Fighting Fire with Family
Sac Metro Fire Station 109 is a "Family Operation"
Carmichael, CA (MPG) - For the 27 members of Sacramento Metropolitan Fire District’s Station 109 in Carmichael, a typical day on the job most often includes everything but putting out a fire.
The reality, says Capt. Jeff Hickman who oversees a team of seven of firefighters and two EMTs comprising Station 109’s “B” shift, one of three shifts at the station, is much of the time a shift for his crew entails a regiment of equipment drills, practice runs, working out and lots of waiting.
If “The Truck” does get a call, says Hickman, it’s likely for a 9-11 medical emergency, which can range from a non-life threatening issue to a deadly roadside crash.
“I don’t know of any other job where you spend more time preparing than actually doing what it is you initially came to do,” says Capt. Hickman, 50, who launched his career at 27 as a firefighter at the American River Station in 1994. “We don’t want a fire of course, but on the other hand, that’s what we are trained to do. Put out fires.”
Make no mistake: the work is among the most dangerous, fire or no fire. As such, the hiring process is stringent. The training grueling.
Metro Fire formed in 2000 as the American River Fire and Sacramento County Fire Protection districts merged, creating the 7th largest department in California. Its 40-plus stations provide fire protection and emergency medical services to some 740,000 people across 358 square miles of unincorporated Sacramento County.
Metro Fire receives thousands of applicants to the training academy annually. If accepted, recruits spend roughly 20 weeks pushing themselves to their physical and mental limits, hoping to secure one of only a few open slots at one of 16 station houses.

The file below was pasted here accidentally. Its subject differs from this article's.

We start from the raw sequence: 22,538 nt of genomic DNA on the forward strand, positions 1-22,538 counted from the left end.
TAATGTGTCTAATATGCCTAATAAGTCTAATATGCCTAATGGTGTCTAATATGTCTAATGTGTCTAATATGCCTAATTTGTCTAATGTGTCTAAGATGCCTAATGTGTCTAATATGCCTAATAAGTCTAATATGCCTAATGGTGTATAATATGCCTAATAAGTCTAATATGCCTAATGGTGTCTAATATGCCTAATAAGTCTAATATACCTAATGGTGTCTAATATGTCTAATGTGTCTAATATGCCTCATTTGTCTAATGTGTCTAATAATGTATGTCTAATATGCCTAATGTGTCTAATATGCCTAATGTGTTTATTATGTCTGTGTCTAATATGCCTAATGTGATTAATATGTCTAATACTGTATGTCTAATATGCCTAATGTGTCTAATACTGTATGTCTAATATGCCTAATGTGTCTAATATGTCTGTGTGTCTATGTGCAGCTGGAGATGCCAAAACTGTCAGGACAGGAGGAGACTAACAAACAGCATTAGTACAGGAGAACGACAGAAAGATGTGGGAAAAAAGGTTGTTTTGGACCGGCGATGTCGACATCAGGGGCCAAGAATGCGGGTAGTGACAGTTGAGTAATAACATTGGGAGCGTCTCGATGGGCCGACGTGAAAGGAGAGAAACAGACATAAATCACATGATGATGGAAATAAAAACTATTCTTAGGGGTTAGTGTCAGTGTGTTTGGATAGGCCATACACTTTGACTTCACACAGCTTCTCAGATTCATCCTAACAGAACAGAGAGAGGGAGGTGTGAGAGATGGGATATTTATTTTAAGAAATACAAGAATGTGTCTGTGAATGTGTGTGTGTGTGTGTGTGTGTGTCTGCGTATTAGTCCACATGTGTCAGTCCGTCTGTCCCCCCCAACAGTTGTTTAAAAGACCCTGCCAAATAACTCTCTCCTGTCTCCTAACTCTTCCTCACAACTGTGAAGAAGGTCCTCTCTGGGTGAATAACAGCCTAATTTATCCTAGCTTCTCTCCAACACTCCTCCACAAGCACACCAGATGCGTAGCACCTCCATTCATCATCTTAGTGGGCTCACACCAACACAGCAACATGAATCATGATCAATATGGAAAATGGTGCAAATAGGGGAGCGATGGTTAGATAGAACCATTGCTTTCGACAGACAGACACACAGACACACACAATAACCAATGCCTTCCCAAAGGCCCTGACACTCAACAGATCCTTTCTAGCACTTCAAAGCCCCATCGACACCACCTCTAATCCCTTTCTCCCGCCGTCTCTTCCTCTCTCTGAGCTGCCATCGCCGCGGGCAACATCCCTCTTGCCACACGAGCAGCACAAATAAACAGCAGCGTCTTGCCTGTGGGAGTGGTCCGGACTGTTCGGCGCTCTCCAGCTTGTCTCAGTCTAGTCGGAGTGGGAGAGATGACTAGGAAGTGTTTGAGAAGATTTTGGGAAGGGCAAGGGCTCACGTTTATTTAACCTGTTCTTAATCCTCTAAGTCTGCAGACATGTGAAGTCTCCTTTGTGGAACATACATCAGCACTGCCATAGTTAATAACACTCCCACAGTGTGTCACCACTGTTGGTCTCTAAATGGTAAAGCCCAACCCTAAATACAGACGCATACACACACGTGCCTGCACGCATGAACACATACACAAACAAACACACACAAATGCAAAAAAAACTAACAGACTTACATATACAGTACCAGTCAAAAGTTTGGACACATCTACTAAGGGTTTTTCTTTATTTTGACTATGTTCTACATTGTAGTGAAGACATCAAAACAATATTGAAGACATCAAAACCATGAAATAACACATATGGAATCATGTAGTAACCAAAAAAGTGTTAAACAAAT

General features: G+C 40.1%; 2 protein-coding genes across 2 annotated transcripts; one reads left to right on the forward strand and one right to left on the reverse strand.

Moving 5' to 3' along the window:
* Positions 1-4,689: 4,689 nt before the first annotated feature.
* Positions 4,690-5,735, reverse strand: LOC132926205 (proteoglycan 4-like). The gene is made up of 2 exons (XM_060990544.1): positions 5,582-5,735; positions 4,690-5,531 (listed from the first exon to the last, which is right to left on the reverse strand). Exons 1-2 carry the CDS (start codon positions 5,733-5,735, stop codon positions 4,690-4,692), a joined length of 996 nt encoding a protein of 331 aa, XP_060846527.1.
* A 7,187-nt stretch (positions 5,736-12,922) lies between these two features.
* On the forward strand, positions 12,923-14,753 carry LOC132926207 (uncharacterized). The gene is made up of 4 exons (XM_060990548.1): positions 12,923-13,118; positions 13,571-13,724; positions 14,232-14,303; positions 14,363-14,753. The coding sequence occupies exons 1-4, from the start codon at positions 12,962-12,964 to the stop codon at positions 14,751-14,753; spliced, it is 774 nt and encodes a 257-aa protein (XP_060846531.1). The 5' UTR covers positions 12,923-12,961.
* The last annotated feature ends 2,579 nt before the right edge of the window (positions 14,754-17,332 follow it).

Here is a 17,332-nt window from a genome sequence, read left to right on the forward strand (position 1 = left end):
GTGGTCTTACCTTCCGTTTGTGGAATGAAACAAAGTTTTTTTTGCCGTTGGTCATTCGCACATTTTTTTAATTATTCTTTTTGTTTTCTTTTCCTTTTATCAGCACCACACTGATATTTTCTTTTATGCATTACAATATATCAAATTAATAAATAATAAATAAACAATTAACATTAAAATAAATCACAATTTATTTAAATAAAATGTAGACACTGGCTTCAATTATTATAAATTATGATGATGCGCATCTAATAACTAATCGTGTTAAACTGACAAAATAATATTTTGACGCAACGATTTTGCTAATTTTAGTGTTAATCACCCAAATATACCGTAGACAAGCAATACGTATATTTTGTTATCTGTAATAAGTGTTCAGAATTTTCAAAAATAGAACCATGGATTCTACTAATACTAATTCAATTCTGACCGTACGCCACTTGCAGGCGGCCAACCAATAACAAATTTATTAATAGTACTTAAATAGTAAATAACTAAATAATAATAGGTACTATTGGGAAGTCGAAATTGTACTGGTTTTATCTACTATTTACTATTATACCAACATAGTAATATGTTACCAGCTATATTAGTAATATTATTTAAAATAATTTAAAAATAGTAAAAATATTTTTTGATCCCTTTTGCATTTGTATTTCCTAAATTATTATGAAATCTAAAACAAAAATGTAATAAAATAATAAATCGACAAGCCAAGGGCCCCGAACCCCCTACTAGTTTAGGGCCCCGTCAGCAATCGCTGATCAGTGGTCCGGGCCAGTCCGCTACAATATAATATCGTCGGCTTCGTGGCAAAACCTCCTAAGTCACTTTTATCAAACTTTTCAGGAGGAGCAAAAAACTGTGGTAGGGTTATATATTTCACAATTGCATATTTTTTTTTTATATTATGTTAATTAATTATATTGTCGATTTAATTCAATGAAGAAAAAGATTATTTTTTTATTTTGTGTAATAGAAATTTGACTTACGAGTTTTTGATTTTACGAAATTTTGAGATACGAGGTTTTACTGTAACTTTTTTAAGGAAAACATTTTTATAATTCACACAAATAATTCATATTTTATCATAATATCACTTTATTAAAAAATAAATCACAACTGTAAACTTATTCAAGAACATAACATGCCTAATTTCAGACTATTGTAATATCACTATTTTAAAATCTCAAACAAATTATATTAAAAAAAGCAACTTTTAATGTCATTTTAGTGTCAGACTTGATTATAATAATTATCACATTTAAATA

Applicants must be 18 to enter the academy, and, due to the increased demand for emergency 9-11 service support, graduates must also be certified Emergency Medical Technicians (EMTs). Paramedics in the academy have the edge.
“When I got here in 2003, I was the only paramedically trained firefighter in the house,” said Hickman. We now have two and the need for the training is significant.”
Initially, says Hickman, Engine 109 handled roughly 1,000 9-11 calls a month. Today, it’s about 4,500. As such, Metro Fire’s EMT services division has roughly 250 trained firefighter-paramedics on staff.
“Every firefighter has to at least be an EMT, and every truck has at least one paramedic on board,” said Hickman. “If you have paramedic training, that’s your foot in the door right there.”
Applicants begin with the Candidate Physical Ability Test (CPAT), involving a series of endurance and agility drills. According to Hickman, roughly nine out of 10 pass the CPAT, but that’s no guarantee they’ll graduate, as the academy training itself, he said, is CPAT on steroids, twenty weeks of it. There’s also a written exam.
“I think the academy dropout rate is about 25 percent,” Hickman said.
The Sit-down and The Probie
Academy grads must secure an interview for an open firefighter spot, provided there is one. According to Hickman, there are roughly five openings for every 3,000 applicants.
“If we have an opening, we’ll conduct what we call “The Sit-down,” said Hickman. “That’s where we meet with candidates and ask them why, out of 3,000 other applicants for the job we should hire them.”
Selected candidates begin with a year of probation, where their character and physical and mental skills will be scrutinized. It’s no time for resting on laurels.